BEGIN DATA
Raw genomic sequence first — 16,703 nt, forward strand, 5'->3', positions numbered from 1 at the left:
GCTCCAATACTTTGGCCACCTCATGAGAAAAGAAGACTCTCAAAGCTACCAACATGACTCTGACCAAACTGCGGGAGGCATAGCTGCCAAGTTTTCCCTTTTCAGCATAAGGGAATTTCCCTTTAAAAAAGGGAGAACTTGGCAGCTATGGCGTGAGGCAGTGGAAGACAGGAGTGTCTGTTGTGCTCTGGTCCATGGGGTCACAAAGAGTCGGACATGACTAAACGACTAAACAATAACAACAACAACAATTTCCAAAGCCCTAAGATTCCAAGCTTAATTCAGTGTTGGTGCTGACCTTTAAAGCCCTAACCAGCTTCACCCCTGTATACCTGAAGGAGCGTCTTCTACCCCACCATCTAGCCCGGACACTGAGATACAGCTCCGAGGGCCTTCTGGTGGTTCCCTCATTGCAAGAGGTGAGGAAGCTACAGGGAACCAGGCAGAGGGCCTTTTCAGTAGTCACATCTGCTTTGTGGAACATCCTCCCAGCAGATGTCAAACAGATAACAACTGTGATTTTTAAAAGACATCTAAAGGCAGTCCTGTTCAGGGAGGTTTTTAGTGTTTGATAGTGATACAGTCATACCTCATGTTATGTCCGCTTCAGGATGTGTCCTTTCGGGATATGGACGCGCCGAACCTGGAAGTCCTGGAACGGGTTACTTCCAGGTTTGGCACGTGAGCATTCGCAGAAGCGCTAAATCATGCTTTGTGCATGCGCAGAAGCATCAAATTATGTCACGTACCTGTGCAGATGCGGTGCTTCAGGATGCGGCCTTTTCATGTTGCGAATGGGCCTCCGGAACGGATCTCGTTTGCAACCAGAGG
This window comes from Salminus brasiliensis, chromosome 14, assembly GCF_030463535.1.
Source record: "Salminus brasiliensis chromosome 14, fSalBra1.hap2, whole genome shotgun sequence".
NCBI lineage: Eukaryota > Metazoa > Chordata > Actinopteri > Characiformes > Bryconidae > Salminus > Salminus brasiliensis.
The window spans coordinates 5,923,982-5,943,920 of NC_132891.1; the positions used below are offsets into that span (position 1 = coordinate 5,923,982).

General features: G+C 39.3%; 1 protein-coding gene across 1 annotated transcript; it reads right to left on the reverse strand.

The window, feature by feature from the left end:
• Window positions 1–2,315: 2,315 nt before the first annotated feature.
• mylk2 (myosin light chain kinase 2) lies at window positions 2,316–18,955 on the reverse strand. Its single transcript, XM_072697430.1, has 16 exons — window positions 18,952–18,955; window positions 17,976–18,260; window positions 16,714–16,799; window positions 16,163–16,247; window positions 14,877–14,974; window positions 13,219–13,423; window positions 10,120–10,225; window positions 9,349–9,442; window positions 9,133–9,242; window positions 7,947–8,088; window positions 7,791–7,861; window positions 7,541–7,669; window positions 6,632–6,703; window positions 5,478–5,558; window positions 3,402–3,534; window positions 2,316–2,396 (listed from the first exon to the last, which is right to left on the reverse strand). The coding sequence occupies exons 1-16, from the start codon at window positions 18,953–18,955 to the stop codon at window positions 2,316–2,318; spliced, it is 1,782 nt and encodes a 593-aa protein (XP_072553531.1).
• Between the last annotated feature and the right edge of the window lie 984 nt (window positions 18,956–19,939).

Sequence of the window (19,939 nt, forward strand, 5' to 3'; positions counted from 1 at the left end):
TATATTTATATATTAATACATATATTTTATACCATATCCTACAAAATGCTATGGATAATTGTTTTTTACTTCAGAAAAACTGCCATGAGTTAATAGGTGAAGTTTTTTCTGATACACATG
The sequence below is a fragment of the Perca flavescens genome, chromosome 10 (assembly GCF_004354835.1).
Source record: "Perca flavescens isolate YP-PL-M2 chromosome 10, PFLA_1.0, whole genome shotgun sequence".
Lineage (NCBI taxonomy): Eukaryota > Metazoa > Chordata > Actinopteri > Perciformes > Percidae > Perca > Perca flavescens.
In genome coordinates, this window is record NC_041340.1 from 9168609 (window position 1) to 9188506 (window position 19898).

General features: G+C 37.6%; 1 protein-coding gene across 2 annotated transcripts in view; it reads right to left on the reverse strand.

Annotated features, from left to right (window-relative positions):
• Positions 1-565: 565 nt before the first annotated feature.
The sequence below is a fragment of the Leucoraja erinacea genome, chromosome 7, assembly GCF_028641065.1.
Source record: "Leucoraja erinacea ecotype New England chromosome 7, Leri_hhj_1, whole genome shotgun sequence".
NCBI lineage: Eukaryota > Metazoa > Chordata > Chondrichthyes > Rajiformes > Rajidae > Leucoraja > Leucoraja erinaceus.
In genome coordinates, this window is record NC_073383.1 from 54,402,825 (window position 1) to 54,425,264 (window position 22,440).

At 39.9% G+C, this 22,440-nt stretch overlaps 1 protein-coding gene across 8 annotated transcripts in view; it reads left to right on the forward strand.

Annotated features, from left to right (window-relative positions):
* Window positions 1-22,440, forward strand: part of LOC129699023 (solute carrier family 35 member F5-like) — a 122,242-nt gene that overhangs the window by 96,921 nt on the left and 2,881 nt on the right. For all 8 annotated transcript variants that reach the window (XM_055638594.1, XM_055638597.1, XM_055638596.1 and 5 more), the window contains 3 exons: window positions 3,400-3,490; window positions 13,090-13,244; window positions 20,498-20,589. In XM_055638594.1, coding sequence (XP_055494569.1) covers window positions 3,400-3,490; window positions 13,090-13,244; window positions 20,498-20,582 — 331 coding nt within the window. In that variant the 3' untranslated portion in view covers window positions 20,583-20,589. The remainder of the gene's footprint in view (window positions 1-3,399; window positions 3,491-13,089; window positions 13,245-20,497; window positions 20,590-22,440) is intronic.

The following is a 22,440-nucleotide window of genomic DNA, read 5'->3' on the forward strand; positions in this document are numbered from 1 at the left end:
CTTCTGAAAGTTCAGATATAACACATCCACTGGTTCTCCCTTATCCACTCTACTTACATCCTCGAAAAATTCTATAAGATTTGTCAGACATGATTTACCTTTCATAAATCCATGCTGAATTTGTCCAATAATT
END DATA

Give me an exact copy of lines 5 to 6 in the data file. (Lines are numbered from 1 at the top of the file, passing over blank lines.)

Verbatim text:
NCBI lineage: Eukaryota > Metazoa > Chordata > Actinopteri > Characiformes > Bryconidae > Salminus > Salminus brasiliensis.
The window spans coordinates 5,923,982-5,943,920 of NC_132891.1; the positions used below are offsets into that span (position 1 = coordinate 5,923,982).